Gabapentin

Gabapentin is licensed as add-on therapy in partial seizures with or without secondary generalisation. It has been shown to be particularly effective in secondarily generalised partial seizures and complex partial seizures, being more effective in the former than the latter.


The most common adverse effects are somnolence, fatigue, dizziness, nausea, headache and ataxia. Weight gain, diplopia and tremor have also been reported. No significant alterations in haematologic, hepatic, or renal function tests have been observed.

Unlike other antiepileptic drugs, gabapentin does not show withdrawal seizures, even if the drug is rapidly tapered down. Adverse effects and interactions of gabapentin have been minimal.


The good tolerability of gabapentin makes it a useful drug in patients in whom other add-on drugs may cause problems with additive adverse effects or interactions.


Topiramate

Topiramate is licensed for use as add-on therapy in partial and secondarily generalised seizures and has been shown to be effective in idiopathic epilepsies. It has a similar antiepileptic activity to carbamazepine and phenytoin and appears to have synergistic properties when combined with these drugs.


Potential advantages of topiramate are its apparent lack of effect on serum levels of conventional antiepileptic agents (although phenytoin and carbamazepine can decrease topiramate serum concentrations), relatively long elimination half-life, and overall better tolerability compared to conventional agents; haematotoxicity or hepatotoxicity has not been reported in available trials.


The most common adverse effects, occurring in over a third of patients, are dizziness, fatigue, paraesthesia, ataxia and somnolence. Cognitive impairment (abnormal thinking and impaired concentration) is also common with higher doses. The clinical significance of this effect with respect to continuation of therapy and long-term sequelae requires further evaluation.


Levetiracetam

Levetiracetam is indicated for monotherapy or adjunct therapy in the treatment of partial onset seizures with or without secondary generalisation and for myoclonic seizures. It may be particularly useful in patients who are unresponsive to other antiepileptic agents.

Potential advantages of levetiracetam include a high therapeutic index, a desirable pharmacokinetic profile (i.e. rapid and complete oral absorption, low protein binding, lack of active or toxic metabolites), minor adverse effects, and a lack of effect on serum levels of other antiepileptic agents (although levetiracetam can increase phenytoin serum levels). Additional long-term controlled clinical and comparative studies with other antiepileptic agents are needed to further elucidate the therapeutic role and benefit/risk profile of levetiracetam.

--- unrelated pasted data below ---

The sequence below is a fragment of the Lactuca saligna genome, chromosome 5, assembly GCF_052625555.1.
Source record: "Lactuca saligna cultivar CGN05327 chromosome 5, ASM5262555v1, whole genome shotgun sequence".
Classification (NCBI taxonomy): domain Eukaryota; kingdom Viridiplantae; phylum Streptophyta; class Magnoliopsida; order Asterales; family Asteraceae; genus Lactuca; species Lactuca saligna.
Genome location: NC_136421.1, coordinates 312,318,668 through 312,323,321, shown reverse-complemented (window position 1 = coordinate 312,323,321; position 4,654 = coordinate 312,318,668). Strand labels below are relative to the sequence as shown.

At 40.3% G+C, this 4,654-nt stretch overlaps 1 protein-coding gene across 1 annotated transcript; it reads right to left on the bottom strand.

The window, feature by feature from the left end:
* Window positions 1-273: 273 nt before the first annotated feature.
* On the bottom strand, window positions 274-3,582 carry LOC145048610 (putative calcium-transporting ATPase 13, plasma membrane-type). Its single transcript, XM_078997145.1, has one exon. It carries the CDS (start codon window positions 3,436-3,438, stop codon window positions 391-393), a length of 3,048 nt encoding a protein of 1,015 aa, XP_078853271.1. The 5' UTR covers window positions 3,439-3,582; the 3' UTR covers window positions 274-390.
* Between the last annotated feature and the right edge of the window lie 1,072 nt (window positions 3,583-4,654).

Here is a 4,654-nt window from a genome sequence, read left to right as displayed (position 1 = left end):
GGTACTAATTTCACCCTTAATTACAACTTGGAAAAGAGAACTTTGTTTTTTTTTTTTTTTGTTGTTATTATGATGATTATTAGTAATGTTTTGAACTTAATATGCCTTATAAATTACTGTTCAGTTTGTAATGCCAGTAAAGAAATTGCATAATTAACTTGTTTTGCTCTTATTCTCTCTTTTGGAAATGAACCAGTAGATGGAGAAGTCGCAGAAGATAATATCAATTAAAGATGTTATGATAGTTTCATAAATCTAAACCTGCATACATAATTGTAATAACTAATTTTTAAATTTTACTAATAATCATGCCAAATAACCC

Common side effects include somnolence, dizziness, headache, balance disorders and emotional and psychiatric changes.


Pregabalin

Pregabalin is indicated as adjunctive therapy in adults with partial seizures with or without secondary generalisation. Comparative data remain limited, and its place in therapy in these indications will be more adequately defined upon completion of comparative trials. In particular, comparisons of pregabalin with agents such as gabapentin, tiagabine, lamotrigine, topiramate, oxcarbazepine, and levetiracetam as adjunctive therapy in refractory partial seizures are needed.


Pregabalin does not appear to interact with other anti-epileptics and is well tolerated. No major haematological disturbances have so far been reported. The most common adverse effects reported during therapy are dizziness and somnolence. Other common adverse effects include blurred vision, diplopia, increased appetite and weight gain, dry mouth, constipation, vomiting, flatulence, euphoria, confusion, reduced libido, erectile dysfunction, irritability, vertigo, ataxia, tremor, dysarthria, paraesthesia, fatigue, and oedema.


Ethosuximide

Ethosuximide is only useful in the treatment of absence seizures and, sometimes, in myoclonic seizures. An alternative first-line therapy is valproic acid.

Ethosuximide is of little value in treating generalized tonic-clonic seizures (grand mal), simple partial seizures, or complex partial seizures.


The most common adverse effects are gastric irritation, anorexia, abdominal pain, nausea and vomiting. Others include lethargy, dizziness, depression and headache, and inability to concentrate. Rarely, blood dyscrasias have been reported.